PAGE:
Mar 21, 2019 - May 25, 2019Piazzetta Nilo, 7, Naples, Napoli, 80134http://www.tizianadicaro.it/
Painting with words is the recurring theme of Weller's work. Words are chosen for their brevity and their particular spelling. For example: grass, sunrise, sea, wheat. Using oil pastels and skillfully superimposing the primaries with the complementaries, the Weller manages to create a sort of texture whose effectiveness is understood only by looking at the work from afar. At the same time these words are treated both microscopically and macroscopically. An example of this is the opening of the exhibition with a work of 2014 called Plenilunio. In this painting the artist makes use of a writing made up of macroscopic forms that should mimic fragments of a symbolic word as it could be sea. The result of the macroscopic reinterpretation of this word creates an effect of great suggestion and synergy between sign and image.
In Plenilunio a glimpse of light, rendered through vivid chromatic variations, fits into the center of the work, becoming a revealing element. It is in that detail, in fact, that the theme of the work is exalted and manifested.
The second room hosts a selection of paintings in which the practice of "painting with words" manifests itself more clearly. The works are characterized by chromatic spellings that are repeated and overlapped in a dense and continuous way. The artist uses his own particular technique in which he uses a writing obtained with solid oil that allows it to alternate and overlap with words that suggest the sensation or memory of a visual emotion like a dawn or a reflection in the sea . Images and words are not in dialogue, but they relate to each other like an Aristotelian mimesis, whose formal synthesis is to be found in the broad theme of nature. No wonder that artists like Claude Monet, Vincent Van Gogh and especially George Seurat have always been the color references of Simona Weller. These works, if studied more intimately, look like mysterious graffiti, but moving away from the painting and reaching the right distance the enigma vanishes. Then appear landscapes dominated by the sea, meadows, flowers, the sun and sometimes even the wind.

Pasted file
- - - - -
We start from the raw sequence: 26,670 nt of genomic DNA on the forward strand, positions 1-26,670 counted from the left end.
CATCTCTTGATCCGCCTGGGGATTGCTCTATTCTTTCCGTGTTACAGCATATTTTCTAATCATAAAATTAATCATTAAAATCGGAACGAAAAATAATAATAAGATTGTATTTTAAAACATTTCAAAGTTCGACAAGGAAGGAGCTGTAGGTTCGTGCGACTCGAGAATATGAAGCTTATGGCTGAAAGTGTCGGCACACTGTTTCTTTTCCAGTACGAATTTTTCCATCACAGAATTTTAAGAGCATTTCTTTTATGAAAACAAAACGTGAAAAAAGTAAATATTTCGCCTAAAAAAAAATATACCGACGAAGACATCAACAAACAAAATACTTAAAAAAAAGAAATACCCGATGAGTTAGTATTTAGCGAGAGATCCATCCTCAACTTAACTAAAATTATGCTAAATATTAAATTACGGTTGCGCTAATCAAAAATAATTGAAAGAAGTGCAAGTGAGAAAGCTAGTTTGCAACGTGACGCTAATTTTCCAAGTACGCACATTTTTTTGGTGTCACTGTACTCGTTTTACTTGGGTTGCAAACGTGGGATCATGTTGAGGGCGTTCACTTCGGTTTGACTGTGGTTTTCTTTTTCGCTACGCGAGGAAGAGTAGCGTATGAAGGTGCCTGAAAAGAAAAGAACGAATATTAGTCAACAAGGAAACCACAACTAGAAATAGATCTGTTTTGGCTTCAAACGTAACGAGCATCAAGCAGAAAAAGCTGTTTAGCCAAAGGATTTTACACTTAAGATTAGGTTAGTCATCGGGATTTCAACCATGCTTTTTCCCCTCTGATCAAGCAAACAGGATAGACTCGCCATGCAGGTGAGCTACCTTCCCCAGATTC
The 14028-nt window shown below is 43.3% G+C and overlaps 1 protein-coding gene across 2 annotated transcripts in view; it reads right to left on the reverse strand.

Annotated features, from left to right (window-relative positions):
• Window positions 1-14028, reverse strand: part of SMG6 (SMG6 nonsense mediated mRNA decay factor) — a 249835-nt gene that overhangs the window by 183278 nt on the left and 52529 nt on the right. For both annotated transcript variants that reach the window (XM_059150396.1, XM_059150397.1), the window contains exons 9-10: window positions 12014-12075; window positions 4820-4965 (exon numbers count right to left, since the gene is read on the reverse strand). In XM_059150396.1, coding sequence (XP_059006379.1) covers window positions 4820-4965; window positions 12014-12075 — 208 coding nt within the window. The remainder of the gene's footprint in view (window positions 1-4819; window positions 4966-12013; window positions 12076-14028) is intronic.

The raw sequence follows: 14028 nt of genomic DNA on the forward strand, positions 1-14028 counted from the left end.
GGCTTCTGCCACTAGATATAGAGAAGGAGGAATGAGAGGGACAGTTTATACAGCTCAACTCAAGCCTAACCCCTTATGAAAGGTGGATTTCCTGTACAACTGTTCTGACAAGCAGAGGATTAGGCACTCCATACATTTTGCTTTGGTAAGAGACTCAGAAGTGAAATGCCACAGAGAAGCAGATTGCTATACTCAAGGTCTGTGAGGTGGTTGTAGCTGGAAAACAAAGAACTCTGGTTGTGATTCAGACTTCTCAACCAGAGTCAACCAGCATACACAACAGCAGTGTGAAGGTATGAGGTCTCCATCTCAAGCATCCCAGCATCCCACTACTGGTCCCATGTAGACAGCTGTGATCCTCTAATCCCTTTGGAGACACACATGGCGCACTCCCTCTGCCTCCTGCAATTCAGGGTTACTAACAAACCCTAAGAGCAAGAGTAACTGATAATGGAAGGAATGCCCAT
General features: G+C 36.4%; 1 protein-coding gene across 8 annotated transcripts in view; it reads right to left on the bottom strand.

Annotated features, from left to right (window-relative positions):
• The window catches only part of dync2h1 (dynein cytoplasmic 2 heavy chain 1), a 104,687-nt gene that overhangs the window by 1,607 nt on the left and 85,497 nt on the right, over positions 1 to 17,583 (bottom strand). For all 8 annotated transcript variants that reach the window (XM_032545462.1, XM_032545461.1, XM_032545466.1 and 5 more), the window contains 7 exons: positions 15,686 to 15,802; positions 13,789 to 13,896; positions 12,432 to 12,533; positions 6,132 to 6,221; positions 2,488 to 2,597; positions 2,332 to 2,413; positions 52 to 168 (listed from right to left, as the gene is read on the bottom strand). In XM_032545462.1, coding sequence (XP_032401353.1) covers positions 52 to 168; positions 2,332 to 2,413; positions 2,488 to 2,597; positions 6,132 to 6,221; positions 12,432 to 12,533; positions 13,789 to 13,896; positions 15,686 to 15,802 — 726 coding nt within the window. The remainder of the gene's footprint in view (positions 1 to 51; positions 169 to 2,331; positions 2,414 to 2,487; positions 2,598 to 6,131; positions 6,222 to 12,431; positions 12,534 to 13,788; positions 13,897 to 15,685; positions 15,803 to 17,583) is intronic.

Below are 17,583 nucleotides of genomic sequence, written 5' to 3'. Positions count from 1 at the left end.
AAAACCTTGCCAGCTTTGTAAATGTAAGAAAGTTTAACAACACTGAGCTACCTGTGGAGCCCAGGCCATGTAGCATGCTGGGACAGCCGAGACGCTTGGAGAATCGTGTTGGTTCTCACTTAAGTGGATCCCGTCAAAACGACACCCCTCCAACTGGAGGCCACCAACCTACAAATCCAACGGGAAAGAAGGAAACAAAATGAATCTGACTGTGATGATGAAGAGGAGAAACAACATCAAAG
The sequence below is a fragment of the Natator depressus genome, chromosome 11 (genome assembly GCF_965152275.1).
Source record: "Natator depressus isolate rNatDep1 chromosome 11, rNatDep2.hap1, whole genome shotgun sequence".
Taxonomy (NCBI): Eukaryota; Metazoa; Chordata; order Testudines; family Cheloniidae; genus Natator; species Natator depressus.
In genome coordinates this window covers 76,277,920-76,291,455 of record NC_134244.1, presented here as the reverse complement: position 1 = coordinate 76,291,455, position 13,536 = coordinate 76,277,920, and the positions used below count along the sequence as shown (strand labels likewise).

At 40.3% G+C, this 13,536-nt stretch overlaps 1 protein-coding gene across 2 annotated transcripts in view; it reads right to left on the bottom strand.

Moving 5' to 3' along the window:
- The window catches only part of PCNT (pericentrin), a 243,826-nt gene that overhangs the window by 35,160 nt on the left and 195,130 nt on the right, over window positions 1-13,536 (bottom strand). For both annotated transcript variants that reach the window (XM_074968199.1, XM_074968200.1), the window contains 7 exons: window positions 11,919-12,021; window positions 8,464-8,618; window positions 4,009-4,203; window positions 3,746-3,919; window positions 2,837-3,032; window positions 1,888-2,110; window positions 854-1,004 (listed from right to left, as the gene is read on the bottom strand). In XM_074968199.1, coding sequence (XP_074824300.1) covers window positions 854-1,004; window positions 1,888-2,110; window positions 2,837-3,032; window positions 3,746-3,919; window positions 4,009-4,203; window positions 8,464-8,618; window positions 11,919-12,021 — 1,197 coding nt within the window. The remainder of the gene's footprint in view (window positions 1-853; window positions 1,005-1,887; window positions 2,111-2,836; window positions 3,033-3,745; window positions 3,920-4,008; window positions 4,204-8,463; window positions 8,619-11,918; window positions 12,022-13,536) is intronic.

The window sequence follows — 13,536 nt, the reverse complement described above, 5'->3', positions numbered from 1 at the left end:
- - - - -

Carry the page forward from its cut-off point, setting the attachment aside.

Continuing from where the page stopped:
In the third room are the blackboards, works on a black background in which Weller develops real themes, as once we did at school. In them the writing becomes vivid, readable, emulating the child's spelling. But this passage is reasoned and interpreted by a precise will. The blackboards are of the geographies of thought, treated with extreme freedom and the visually tormented and almost obsessive aspect of other works becomes clear and playful in these. The meanings are never compromised by a disordered compositional structure, because the artist uses the error (cancellations) as functional to the general composition which, despite the apparent disorder, maintains an internal rhythm. The sign element as the error is of fundamental importance, as well as the childlike drawing that often creeps between words. Not surprisingly, as Claudio Strinati wrote, one of his most successful works is A blackboard for thinking. In a statement of 1973, after having exposed the first pictures of this type (blackboards and notebooks) to the Quadriennale of Rome, the artist highlights the relief experienced in this new research. The conquest of an unexpected freedom and the courage to paint what he had never dared to express, ignoring the beautiful design, the beautiful material, the beautiful painting".